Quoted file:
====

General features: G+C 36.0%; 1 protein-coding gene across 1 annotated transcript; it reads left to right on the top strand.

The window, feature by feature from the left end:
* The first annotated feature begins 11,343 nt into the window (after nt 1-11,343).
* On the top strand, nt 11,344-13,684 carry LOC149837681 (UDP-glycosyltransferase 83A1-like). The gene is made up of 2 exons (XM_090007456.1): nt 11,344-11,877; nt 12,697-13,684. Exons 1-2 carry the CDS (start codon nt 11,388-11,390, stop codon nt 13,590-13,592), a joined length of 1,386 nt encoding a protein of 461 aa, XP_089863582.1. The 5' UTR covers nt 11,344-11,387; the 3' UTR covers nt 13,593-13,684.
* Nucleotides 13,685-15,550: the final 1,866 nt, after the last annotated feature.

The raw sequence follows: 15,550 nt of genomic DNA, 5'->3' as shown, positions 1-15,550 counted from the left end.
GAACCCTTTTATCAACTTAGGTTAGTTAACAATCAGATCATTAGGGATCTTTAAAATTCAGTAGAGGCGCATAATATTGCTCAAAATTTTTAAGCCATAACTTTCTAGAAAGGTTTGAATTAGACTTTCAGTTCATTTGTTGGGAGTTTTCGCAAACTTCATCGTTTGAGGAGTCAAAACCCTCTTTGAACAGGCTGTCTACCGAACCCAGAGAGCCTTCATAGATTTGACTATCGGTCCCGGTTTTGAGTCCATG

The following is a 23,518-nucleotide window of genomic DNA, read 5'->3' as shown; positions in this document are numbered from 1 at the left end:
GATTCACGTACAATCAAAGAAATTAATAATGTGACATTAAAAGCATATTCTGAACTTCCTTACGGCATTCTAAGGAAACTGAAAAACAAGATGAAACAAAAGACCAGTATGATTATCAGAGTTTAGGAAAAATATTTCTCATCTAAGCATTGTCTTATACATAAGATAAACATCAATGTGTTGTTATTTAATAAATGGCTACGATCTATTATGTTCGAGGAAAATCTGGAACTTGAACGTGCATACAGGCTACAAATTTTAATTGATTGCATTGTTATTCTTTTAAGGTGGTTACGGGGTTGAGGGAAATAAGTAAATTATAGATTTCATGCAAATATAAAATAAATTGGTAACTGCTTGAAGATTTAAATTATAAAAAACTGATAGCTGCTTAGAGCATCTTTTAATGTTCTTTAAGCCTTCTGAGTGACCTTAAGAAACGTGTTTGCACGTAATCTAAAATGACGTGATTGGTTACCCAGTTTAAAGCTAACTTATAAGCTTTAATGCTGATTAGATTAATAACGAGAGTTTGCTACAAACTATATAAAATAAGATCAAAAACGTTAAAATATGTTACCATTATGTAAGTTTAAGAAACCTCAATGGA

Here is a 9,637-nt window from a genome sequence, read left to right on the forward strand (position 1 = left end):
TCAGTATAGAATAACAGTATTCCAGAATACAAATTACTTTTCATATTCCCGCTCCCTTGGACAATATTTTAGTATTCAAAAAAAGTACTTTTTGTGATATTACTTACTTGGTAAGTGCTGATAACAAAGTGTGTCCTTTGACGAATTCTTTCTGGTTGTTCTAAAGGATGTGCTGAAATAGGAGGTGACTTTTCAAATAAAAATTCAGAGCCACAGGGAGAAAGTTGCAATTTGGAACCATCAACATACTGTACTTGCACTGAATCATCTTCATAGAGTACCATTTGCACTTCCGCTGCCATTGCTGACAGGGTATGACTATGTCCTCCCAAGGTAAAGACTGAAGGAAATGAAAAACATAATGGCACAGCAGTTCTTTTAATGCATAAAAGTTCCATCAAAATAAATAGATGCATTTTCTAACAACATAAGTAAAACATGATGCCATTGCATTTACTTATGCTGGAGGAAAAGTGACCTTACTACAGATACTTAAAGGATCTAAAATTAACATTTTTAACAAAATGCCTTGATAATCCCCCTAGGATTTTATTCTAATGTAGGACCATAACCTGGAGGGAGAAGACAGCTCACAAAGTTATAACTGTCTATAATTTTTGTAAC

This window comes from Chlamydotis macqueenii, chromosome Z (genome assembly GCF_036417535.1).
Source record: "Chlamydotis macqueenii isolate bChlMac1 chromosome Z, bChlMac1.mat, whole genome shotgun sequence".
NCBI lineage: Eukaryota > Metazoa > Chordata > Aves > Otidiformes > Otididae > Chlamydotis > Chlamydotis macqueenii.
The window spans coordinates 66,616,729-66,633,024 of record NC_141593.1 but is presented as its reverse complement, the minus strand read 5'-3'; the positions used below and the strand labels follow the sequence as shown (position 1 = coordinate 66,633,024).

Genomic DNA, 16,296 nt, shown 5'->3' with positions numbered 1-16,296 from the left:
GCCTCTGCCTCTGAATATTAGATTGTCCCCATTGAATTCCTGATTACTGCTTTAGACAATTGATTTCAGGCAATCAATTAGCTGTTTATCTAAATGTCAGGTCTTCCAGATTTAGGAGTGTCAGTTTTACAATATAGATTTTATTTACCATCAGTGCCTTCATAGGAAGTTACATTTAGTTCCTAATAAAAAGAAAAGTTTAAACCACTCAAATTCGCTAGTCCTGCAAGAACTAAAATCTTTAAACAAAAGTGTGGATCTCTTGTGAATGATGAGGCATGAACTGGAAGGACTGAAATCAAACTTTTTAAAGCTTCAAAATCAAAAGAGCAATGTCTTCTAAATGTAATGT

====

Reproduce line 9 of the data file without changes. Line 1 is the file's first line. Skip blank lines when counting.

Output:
GATTCACGTACAATCAAAGAAATTAATAATGTGACATTAAAAGCATATTCTGAACTTCCTTACGGCATTCTAAGGAAACTGAAAAACAAGATGAAACAAAAGACCAGTATGATTATCAGAGTTTAGGAAAAATATTTCTCATCTAAGCATTGTCTTATACATAAGATAAACATCAATGTGTTGTTATTTAATAAATGGCTACGATCTATTATGTTCGAGGAAAATCTGGAACTTGAACGTGCATACAGGCTACAAATTTTAATTGATTGCATTGTTATTCTTTTAAGGTGGTTACGGGGTTGAGGGAAATAAGTAAATTATAGATTTCATGCAAATATAAAATAAATTGGTAACTGCTTGAAGATTTAAATTATAAAAAACTGATAGCTGCTTAGAGCATCTTTTAATGTTCTTTAAGCCTTCTGAGTGACCTTAAGAAACGTGTTTGCACGTAATCTAAAATGACGTGATTGGTTACCCAGTTTAAAGCTAACTTATAAGCTTTAATGCTGATTAGATTAATAACGAGAGTTTGCTACAAACTATATAAAATAAGATCAAAAACGTTAAAATATGTTACCATTATGTAAGTTTAAGAAACCTCAATGGA